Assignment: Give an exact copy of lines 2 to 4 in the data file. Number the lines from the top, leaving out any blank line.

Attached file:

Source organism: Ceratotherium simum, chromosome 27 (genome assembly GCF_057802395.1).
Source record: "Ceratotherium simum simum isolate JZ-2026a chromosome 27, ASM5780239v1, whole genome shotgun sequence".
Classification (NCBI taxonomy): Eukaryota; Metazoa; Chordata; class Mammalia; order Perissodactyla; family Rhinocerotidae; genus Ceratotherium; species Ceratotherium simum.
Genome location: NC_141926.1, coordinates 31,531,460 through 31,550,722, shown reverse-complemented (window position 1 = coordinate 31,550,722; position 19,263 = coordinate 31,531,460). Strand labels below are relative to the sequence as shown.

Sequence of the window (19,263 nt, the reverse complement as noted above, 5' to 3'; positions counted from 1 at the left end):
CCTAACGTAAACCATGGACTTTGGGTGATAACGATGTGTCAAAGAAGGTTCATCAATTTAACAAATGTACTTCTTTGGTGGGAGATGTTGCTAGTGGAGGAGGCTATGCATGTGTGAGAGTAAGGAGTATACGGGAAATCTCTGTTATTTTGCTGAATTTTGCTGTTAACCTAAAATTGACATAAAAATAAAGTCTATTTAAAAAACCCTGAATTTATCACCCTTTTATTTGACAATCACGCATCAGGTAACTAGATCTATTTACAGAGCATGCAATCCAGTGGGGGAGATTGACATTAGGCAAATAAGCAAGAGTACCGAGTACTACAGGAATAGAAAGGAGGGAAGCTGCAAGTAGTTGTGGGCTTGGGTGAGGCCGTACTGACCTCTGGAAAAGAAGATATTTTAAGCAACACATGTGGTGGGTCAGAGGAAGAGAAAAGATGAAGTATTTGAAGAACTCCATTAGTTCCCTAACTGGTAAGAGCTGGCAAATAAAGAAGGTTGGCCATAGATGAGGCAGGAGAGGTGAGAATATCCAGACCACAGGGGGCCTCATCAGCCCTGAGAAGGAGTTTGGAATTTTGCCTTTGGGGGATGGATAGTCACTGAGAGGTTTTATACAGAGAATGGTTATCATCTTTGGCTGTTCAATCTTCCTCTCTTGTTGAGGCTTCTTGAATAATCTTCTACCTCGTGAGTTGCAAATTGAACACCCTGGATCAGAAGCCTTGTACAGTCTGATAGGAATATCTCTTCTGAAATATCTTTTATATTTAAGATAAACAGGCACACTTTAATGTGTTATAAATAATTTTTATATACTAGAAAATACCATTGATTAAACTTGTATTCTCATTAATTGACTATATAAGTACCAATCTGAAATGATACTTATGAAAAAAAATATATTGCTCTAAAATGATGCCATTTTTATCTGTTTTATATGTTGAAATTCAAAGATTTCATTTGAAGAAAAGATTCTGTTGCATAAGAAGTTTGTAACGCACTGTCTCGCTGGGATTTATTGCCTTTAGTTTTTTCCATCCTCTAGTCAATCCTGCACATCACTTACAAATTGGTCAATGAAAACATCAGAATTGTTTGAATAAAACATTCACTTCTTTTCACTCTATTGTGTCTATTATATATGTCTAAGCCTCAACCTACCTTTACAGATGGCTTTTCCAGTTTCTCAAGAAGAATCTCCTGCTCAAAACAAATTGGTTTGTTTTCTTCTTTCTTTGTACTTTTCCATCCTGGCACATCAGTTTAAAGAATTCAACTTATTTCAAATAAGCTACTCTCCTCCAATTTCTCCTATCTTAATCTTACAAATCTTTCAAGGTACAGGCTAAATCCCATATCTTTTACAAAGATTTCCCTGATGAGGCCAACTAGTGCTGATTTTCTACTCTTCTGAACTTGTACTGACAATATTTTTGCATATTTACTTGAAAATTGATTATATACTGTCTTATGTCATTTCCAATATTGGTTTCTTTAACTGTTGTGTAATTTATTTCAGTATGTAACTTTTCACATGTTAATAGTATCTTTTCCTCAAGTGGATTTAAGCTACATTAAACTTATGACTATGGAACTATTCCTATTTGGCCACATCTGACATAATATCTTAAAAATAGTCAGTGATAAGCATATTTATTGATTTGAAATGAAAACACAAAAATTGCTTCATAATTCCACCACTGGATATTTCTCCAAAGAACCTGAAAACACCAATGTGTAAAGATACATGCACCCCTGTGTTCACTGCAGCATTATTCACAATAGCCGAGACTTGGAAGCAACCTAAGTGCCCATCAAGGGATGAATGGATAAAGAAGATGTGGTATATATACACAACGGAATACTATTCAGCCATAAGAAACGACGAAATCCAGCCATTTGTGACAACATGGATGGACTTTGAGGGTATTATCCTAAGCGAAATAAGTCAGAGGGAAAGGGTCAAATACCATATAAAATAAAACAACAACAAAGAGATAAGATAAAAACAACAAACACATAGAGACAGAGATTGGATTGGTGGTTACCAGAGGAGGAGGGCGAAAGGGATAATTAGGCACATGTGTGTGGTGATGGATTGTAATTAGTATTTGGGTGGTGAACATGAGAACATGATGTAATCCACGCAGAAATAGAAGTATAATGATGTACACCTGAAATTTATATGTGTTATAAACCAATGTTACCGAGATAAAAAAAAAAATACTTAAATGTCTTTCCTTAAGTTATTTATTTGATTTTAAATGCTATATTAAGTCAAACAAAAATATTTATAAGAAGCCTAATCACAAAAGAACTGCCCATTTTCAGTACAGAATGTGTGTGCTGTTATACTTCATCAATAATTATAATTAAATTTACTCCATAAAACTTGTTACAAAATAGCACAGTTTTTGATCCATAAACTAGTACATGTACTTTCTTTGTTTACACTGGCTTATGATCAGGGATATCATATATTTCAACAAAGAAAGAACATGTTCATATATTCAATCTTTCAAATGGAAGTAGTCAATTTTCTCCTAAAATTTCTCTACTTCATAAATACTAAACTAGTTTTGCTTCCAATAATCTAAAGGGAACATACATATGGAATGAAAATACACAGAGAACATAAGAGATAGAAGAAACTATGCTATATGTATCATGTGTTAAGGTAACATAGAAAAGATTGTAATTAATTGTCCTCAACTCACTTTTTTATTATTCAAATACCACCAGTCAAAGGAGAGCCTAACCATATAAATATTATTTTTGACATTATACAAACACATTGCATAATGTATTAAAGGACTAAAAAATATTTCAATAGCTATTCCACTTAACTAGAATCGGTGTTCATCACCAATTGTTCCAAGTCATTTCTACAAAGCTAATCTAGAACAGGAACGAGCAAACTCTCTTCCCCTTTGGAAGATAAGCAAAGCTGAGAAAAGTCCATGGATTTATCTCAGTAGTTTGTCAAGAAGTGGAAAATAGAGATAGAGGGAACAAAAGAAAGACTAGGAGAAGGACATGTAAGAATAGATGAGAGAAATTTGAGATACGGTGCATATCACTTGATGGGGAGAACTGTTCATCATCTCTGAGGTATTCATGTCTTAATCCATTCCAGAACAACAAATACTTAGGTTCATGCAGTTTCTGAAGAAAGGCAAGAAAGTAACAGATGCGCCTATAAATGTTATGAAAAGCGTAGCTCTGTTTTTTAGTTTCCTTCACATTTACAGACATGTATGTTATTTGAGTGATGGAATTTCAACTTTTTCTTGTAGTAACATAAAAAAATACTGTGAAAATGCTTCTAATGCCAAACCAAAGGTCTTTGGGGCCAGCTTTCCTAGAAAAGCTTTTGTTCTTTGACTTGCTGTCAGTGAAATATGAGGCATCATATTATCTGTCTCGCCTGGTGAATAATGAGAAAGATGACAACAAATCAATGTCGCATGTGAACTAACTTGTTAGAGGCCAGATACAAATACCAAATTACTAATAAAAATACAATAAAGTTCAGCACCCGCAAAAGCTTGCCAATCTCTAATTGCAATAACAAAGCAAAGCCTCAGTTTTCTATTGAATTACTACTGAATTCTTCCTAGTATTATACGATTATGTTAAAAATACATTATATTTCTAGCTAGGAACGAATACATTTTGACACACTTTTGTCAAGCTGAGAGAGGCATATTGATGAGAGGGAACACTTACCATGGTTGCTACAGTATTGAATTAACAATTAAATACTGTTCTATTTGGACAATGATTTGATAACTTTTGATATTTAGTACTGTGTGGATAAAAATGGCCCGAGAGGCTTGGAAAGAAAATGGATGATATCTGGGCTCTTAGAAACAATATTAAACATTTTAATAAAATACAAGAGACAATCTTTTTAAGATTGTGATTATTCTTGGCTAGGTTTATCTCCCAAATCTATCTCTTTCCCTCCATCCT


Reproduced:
Source record: "Ceratotherium simum simum isolate JZ-2026a chromosome 27, ASM5780239v1, whole genome shotgun sequence".
Classification (NCBI taxonomy): Eukaryota; Metazoa; Chordata; class Mammalia; order Perissodactyla; family Rhinocerotidae; genus Ceratotherium; species Ceratotherium simum.
Genome location: NC_141926.1, coordinates 31,531,460 through 31,550,722, shown reverse-complemented (window position 1 = coordinate 31,550,722; position 19,263 = coordinate 31,531,460). Strand labels below are relative to the sequence as shown.